It goes without saying that we should be monitoring campaign performance. Analysing results, learning and adjusting accordingly, but we should never underestimate the role experience plays in effective brand promotion.
I'm reminded of a story I've heard many times. You may have heard it too but bear with me and keep reading.
A ship's engine failed, no one could fix it. The owner brought in a man with 40 years experience on the job.
He scrutinised the engine, top to bottom. After looking things over, the guy reached into his bag and pulled out a small hammer. He gently tapped something.
Instantly, the engine lurched into life. The engine was fixed! 7 Days later the owners received the bill for £10,000.
'What?!' the owner said, “You hardly did anything. Send us an itemised bill.”
The reply simply said,
Tapping with a hammer, £1
Knowing where to 'tap'. £9,999
The shipowner settled the bill immediately.
The ship's engine not working was a clear sign something was wrong, but It's not this obvious when marketing isn't working as well as it could. Let me give you an example from a previous agency I worked for.
We were approached by a new client who needed to produce a printed product catalogue.
The company hired ski clothing to schools for their trips. Their manager who had always produced the catalogue himself had left and set up in competition. Our client needed to start from scratch, and we had been recommended to help.
So we sat down with them to get to know them, their brand and to understand what they wanted to achieve from the catalogue. The client was happy with the results usually produced, and they wanted the new catalogue to perform at least as well.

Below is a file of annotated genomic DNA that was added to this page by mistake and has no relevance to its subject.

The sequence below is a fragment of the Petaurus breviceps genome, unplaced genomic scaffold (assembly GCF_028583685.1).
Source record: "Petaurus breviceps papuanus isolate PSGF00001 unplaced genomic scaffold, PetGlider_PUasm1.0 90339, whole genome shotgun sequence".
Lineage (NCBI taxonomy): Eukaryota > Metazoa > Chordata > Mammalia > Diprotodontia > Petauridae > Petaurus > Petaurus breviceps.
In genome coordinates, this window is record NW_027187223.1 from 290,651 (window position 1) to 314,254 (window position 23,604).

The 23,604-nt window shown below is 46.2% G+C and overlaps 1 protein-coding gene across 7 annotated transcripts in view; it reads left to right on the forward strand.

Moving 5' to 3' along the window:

We proposed a fresh design with a new format which required them to spend a little more. Even though the client hadn't intended to invest more than budgeted, they agreed after we explained our reasons.
We produced the catalogue and mailed it to Head Teachers. The client loved the new design and format, and we waited for feedback from schools with great anticipation.
The number of schools choosing the company as preferred supplier doubled and orders from the catalogue more than tripled.
What did we do differently from the previous editions?
What were our reasons for changing the design and format from what the manager had always done?
Well, drawing on experience backed up with data, we produced the catalogue explicitly aimed at the intended buyer.
Research showed that Head Teachers made their selection based on what they felt pupils would like. And they understood their pupils very well.
By designing to a buyer persona (and quite frankly nailing it), the catalogue appealed to the very people picking which items to purchase.
The client knew which items were popular with the age group and put together a great selection of products. The fresh new design focused on the user experience and engaged with the pupils. Finding items was easy, and purchasing was clear and straightforward.
You see in the past they had been aimlessly 'banging' around with some success. But by knowing where and how to use the hammer more effectively, we were able to improve campaign results significantly. More than justifying the additional spend.
Although their ship's engine (catalogue) was working it was not firing on all cylinders, and they didn't realise it. A few experienced 'taps' in the right places with our 'hammer' helped their campaign make real waves.
Our client, like many other small businesses, was not monitoring the results of their sales and marketing efforts. They would never have discovered their marketing was 'misfiring' if their Manager hadn't left.
Fortunately, a positive outcome was achieved from a potentially damaging situation. But I wonder how many businesses never question if the results from our customer acquisition activities could be improved?
This campaign was over ten years ago. Digital marketing was still in its infancy. Today we have so much more available to us to help measure marketing. Campaigns can be specifically targeted, tracked and analysed as opposed to interruptive marketing that doesn't reliably produce a return on investment.
Making relevant content available to the right people at the right time, then measuring, learning and adjusting, so you know exactly where and how to 'tap' with your hammer will maximise your return.